35% Minimum Public Shareholding: Understanding The Costs
This is the first in a series of columns by on the fundamental considerations for the Budget proposal to increase minimum public shareholding in listed companies from 25 to 35 percent.
In January 1974, India introduced the Foreign Exchange Regulation Act, which required multinational corporations to reduce their equity shareholding in Indian subsidiaries to 40 percent. This led to the mass exit of many large MNCs from the country in the seventies, including Coca Cola, IBM, and Kodak (with as many as 54 companies reported to have applied to the Reserve Bank of India to exit from India at that time). The nexus between regulatory changes to the limits on shareholding patterns and correspondingly, commercial decisions on investment is, therefore, a lesson in history that we as a country have already learnt.
Needless to say, there can, and have, been compelling reasons for the government to mandate rules on shareholding limits when driving a larger macro-economic or social policy. Last week, we saw the Finance Minister set out the government’s position that “It is (the) right time to consider increasing minimum public shareholding in the listed companies. I have asked SEBI to consider raising the current threshold of 25 percent to 35 percent”.
While the budget speech itself did not go into much detail about the proposed change including the objectives sought to be achieved from such a change, we do expect that the Securities and Exchange Board of India will delve into this issue with careful consideration. In this series, we outline the considerations that may be borne in mind while reviewing this proposal at close range.
First, it is imperative to identify the policy goal sought to be achieved through this change. The concept of ‘minimum public shareholding’ for listed companies is well embedded. Levels of public float have been prescribed by law with the objective of ensuring that a minimum volume of shares is made available to the public to ensure adequate liquidity and depth for effective price discovery. There is also a significant corporate governance angle to the MPS norms that seek to establish principles of democracy, fairness, and transparency.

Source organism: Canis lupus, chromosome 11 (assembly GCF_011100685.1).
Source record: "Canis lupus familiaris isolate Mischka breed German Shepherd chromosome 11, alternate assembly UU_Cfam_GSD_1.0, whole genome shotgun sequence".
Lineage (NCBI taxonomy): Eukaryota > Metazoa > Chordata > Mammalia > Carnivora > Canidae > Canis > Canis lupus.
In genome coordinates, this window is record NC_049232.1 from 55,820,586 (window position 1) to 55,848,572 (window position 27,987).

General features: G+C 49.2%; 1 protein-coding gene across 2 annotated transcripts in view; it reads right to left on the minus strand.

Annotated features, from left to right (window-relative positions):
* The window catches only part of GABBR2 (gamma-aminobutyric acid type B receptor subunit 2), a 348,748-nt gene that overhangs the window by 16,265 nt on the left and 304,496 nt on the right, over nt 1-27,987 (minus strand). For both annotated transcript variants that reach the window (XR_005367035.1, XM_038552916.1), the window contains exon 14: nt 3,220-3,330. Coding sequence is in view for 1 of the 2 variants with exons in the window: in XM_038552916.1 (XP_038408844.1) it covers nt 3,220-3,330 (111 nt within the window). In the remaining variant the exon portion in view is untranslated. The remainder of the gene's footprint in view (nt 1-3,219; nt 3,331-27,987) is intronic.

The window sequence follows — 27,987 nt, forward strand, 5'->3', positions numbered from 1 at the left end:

Globally, the MPS requirements vary between 10 percent and 25 percent. In India, over a series of regulatory iterations, we have seen the public float norms vary from 10 percent to 25 percent depending upon certain threshold criteria prescribed. With effect from June 4, 2010, the MPS requirement was made uniform at 25 percent for all listed companies, with specific rules and timelines on how non-compliant companies were to come into compliance. The 25 percent threshold prescribed was in line with the requirements of many international markets on liquidity, and also aligned with the Indian corporate law protections that become effective at this threshold.
Specifically, a range of corporate actions that are considered material in nature for minority interest protection, are subject to the requirement of a special resolution of shareholders. Special resolutions can be blocked by 25 percent of the shareholding voting against the proposal.
What Changes From 25 Percent To 35 Percent?
The fundamental premise that supports a 25 percent MPS is therefore well-rooted and widely understood. From a corporate law perspective, there is no change in rights or remedies that would be effected by the increase in the threshold to 35 percent. Similarly, an argument that a higher public float will ensure greater diversification of the shareholding pattern which in itself will derive the benefit of higher governance standards, will face strong resistance in light of recent experience. This would include the several ‘governance issues’ that have been raised in the context of companies with very diverse shareholding patterns, and also the international concerns surrounding diverse shareholding bases that have driven companies to extreme short-termism in decision making and laxity in governance priorities.
An alternative motivation may be that an increase in MPS to 35 percent will contribute towards the Indian aspiration to become a $5 trillion economy in the next few years. This argument may not hold up. An increase in public shareholding can essentially be achieved through a secondary sale of shares by the promoters, or a fresh issuance of capital by the listed company to public, in each case in the manner approved by SEBI.